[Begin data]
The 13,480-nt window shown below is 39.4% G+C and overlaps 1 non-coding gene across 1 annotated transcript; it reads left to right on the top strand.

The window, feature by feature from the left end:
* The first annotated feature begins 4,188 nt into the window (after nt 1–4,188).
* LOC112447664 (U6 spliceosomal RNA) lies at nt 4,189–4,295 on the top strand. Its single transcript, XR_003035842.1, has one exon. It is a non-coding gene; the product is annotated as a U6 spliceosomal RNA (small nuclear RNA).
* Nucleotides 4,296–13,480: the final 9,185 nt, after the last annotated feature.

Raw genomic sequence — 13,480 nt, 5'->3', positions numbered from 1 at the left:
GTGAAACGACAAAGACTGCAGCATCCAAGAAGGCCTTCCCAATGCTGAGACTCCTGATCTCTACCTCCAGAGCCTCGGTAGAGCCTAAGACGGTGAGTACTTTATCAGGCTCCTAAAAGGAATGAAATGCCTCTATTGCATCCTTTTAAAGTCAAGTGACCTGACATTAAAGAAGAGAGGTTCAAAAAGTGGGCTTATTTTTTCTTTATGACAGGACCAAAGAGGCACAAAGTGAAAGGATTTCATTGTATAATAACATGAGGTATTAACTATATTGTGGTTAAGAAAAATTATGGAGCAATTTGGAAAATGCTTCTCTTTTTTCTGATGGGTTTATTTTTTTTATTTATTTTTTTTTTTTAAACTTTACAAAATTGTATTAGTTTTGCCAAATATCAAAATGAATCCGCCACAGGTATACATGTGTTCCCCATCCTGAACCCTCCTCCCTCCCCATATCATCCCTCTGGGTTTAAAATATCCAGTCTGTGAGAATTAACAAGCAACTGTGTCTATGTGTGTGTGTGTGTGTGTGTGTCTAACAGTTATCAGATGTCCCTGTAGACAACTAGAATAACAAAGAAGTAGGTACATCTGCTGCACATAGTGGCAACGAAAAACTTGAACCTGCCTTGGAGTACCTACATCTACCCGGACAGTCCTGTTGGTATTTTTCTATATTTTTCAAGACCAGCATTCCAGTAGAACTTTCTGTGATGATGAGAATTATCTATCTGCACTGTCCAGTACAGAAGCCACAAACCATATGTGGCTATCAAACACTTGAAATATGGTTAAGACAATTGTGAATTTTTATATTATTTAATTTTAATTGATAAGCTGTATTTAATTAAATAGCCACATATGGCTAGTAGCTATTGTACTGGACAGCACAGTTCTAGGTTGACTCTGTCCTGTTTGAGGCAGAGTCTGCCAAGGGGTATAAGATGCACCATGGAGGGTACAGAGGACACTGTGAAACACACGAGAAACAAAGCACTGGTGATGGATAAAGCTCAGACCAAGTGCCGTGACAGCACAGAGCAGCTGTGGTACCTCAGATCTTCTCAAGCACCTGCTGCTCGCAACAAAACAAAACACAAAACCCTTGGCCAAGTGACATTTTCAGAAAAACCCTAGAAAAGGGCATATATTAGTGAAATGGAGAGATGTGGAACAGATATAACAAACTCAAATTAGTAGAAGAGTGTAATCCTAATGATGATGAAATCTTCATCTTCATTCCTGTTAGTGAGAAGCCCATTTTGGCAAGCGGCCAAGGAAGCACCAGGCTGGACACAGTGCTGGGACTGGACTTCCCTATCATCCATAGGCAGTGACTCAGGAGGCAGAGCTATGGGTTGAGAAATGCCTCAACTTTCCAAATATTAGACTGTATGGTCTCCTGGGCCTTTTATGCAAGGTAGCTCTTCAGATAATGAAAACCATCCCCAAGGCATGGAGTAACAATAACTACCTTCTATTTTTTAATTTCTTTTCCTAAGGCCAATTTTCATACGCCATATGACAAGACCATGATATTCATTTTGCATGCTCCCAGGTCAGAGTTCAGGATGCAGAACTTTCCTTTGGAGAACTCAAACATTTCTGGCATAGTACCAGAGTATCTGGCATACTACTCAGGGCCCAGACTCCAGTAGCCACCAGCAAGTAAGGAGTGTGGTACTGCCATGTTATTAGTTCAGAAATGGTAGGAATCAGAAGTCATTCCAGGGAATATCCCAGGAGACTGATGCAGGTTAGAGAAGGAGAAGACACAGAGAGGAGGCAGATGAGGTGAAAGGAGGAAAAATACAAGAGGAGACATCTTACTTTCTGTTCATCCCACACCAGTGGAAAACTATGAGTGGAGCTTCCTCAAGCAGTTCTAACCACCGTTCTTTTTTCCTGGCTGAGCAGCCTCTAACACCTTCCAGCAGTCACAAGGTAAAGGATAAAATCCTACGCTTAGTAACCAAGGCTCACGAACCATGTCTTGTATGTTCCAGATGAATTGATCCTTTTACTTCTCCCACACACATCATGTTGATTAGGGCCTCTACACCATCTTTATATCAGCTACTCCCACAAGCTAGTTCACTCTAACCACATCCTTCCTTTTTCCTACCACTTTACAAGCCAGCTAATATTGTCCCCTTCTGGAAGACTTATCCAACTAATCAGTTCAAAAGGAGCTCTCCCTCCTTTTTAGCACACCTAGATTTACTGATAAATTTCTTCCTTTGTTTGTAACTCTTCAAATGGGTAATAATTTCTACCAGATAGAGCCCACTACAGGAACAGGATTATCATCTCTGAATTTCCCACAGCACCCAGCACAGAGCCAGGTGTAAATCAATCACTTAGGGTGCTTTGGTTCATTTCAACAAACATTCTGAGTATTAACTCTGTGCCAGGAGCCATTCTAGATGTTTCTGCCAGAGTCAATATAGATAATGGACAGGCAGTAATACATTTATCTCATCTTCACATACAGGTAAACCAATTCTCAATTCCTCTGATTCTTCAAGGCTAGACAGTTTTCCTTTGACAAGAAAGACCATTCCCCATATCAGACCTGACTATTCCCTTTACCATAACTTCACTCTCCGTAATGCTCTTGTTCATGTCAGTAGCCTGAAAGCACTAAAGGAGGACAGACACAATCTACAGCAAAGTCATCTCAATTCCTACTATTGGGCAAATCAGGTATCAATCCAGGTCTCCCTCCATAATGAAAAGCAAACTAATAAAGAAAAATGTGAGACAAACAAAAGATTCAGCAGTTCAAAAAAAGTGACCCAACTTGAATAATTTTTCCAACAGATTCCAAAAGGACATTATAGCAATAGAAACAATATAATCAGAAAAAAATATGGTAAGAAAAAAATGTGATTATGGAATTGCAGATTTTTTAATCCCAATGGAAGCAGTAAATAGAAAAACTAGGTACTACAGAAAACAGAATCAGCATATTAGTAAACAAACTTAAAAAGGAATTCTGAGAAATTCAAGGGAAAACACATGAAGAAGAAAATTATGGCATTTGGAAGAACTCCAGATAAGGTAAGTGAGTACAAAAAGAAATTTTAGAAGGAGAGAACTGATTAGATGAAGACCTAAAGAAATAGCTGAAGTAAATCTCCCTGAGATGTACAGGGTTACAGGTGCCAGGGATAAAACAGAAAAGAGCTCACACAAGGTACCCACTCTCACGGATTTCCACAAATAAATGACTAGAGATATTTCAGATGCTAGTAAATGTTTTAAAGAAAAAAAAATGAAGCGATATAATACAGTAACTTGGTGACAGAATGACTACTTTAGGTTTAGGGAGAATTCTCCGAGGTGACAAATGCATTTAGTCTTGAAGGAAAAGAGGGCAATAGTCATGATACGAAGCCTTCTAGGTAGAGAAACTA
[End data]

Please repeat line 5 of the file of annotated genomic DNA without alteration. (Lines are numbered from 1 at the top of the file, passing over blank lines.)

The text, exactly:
* Nucleotides 4,296–13,480: the final 9,185 nt, after the last annotated feature.